The second half of Dorsey’s book is equally valuable and explains a simple process for looking at competitive advantage from a stock-picking perspective. His three step process is virtually identical to ours, and I believe it is extremely valuable to investors in picking the kinds of stocks that can compound over long periods of time. Those three steps, which are posed as questions, are summarised as follows;
Step 1 – Has the firm historically generated solid returns on capital?
Step 2 – Does the company have one or more of the competitive advantages described in Dorsey’s book?
Step 3 – How strong is the company’s competitive advantage? Is it likely to last a long time or a relatively short time?
If the goal of an active investor is first to identify a great company (and subsequently decide what an attractive price to pay for that company is), then one should view Dorsey’s three steps as the key starting place in deciding “what is a great company?”
So how exactly does Dorsey go about this process? Just as we do at Donville Kent, Dorsey begins Step 1 by building a simple table that examines a company’s historical track record. In Dorsey’s simple table, he looks at the ten year track record of a company in the context of only four ratios: net margin (%), return on assets (%), financial leverage (x), and return on equity (%). This snapshot, he believes (and we agree), gives you a very quick but nonetheless, thorough first look at a company’s competitive position over a reasonably long period of time. I can’t reiterate enough how important this step is in identifying potentially great, high return on equity companies.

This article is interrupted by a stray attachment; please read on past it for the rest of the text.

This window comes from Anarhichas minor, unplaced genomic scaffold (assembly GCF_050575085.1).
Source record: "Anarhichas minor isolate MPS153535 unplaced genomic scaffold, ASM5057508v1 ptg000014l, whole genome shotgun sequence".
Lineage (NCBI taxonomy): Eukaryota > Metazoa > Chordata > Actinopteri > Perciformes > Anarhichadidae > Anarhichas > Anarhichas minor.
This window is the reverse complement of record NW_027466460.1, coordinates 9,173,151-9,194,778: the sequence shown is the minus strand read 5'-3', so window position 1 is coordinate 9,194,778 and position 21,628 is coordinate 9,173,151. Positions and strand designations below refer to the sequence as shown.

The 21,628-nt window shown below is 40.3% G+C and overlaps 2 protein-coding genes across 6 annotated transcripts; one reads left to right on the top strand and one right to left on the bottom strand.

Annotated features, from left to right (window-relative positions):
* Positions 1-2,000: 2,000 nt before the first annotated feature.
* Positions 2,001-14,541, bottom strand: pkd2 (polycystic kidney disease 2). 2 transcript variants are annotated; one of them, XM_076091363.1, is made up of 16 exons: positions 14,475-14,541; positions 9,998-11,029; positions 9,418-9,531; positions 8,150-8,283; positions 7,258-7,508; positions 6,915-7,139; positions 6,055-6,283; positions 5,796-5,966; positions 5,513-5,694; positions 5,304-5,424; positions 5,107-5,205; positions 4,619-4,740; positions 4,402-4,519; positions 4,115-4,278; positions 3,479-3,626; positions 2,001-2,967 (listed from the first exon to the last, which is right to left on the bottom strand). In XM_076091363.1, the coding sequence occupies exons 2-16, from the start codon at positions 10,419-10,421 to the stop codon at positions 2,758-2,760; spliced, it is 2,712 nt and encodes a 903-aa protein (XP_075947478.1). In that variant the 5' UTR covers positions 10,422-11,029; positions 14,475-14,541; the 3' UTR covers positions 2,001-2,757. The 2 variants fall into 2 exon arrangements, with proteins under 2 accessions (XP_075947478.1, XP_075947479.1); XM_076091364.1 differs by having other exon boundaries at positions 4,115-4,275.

So what do each of the metrics show us? Net margin gives us an idea of the trend in margins over time as well as the “fatness” of the margin. Both are excellent measures of whether a firm has a competitive advantage and if it is getting stronger, weaker, or is staying the same. Return on assets is his second metric. It shows us how profitable the company is on an unleveraged basis as well as showing us if the trend and returns on the company’s asset base are stable, improving, or deteriorating. Leverage shows us the ratio of assets to equity. The leverage ratio is more comprehensive than a simple net debt to capital ratio and it gives us an idea of how much the ROE is being lifted by leverage as opposed to margins.
Finally, ROE is the “all in” number that gives us a quantitative measure of how competitive the company is in relation to its cost of equity and in comparison to other companies in which we might consider investing. ROE is also a superb measure of the growth of the net worth of the business and in our view a much better measure than either sales growth or EPS growth. At Donville Kent we view an ROE of 20% or better to be a superb level of competitive advantage and the threshold we target with our investments.
See full PDF below.